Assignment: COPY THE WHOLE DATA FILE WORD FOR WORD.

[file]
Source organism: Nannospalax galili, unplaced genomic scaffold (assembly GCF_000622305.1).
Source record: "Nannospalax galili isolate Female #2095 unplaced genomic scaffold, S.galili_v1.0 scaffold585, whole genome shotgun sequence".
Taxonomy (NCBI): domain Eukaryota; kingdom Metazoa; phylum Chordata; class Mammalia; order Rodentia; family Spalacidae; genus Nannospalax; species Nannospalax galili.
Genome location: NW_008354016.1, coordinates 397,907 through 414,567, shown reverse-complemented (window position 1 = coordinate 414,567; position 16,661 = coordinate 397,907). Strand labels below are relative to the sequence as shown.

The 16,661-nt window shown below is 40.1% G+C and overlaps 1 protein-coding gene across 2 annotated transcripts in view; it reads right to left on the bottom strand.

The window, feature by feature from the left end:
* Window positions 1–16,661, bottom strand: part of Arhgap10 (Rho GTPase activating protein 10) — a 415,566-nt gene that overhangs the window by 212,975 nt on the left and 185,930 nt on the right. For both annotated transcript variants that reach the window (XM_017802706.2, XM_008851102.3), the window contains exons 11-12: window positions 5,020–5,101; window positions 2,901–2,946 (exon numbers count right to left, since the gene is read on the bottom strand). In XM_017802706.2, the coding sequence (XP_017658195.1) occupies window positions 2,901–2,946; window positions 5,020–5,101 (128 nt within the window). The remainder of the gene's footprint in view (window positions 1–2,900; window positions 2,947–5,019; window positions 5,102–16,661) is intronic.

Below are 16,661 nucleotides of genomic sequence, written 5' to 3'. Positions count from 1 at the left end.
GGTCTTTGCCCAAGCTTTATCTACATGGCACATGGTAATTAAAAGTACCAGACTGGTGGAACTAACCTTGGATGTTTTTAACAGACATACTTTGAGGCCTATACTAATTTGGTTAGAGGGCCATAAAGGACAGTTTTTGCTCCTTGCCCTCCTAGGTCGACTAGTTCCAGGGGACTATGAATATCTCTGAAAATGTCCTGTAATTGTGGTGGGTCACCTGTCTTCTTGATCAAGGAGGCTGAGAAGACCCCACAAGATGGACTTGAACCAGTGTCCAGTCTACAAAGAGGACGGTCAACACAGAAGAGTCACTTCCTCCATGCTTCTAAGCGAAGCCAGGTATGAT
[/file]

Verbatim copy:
Source organism: Nannospalax galili, unplaced genomic scaffold (assembly GCF_000622305.1).
Source record: "Nannospalax galili isolate Female #2095 unplaced genomic scaffold, S.galili_v1.0 scaffold585, whole genome shotgun sequence".
Taxonomy (NCBI): domain Eukaryota; kingdom Metazoa; phylum Chordata; class Mammalia; order Rodentia; family Spalacidae; genus Nannospalax; species Nannospalax galili.
Genome location: NW_008354016.1, coordinates 397,907 through 414,567, shown reverse-complemented (window position 1 = coordinate 414,567; position 16,661 = coordinate 397,907). Strand labels below are relative to the sequence as shown.

The 16,661-nt window shown below is 40.1% G+C and overlaps 1 protein-coding gene across 2 annotated transcripts in view; it reads right to left on the bottom strand.

The window, feature by feature from the left end:
* Window positions 1–16,661, bottom strand: part of Arhgap10 (Rho GTPase activating protein 10) — a 415,566-nt gene that overhangs the window by 212,975 nt on the left and 185,930 nt on the right. For both annotated transcript variants that reach the window (XM_017802706.2, XM_008851102.3), the window contains exons 11-12: window positions 5,020–5,101; window positions 2,901–2,946 (exon numbers count right to left, since the gene is read on the bottom strand). In XM_017802706.2, the coding sequence (XP_017658195.1) occupies window positions 2,901–2,946; window positions 5,020–5,101 (128 nt within the window). The remainder of the gene's footprint in view (window positions 1–2,900; window positions 2,947–5,019; window positions 5,102–16,661) is intronic.

Below are 16,661 nucleotides of genomic sequence, written 5' to 3'. Positions count from 1 at the left end.
GGTCTTTGCCCAAGCTTTATCTACATGGCACATGGTAATTAAAAGTACCAGACTGGTGGAACTAACCTTGGATGTTTTTAACAGACATACTTTGAGGCCTATACTAATTTGGTTAGAGGGCCATAAAGGACAGTTTTTGCTCCTTGCCCTCCTAGGTCGACTAGTTCCAGGGGACTATGAATATCTCTGAAAATGTCCTGTAATTGTGGTGGGTCACCTGTCTTCTTGATCAAGGAGGCTGAGAAGACCCCACAAGATGGACTTGAACCAGTGTCCAGTCTACAAAGAGGACGGTCAACACAGAAGAGTCACTTCCTCCATGCTTCTAAGCGAAGCCAGGTATGAT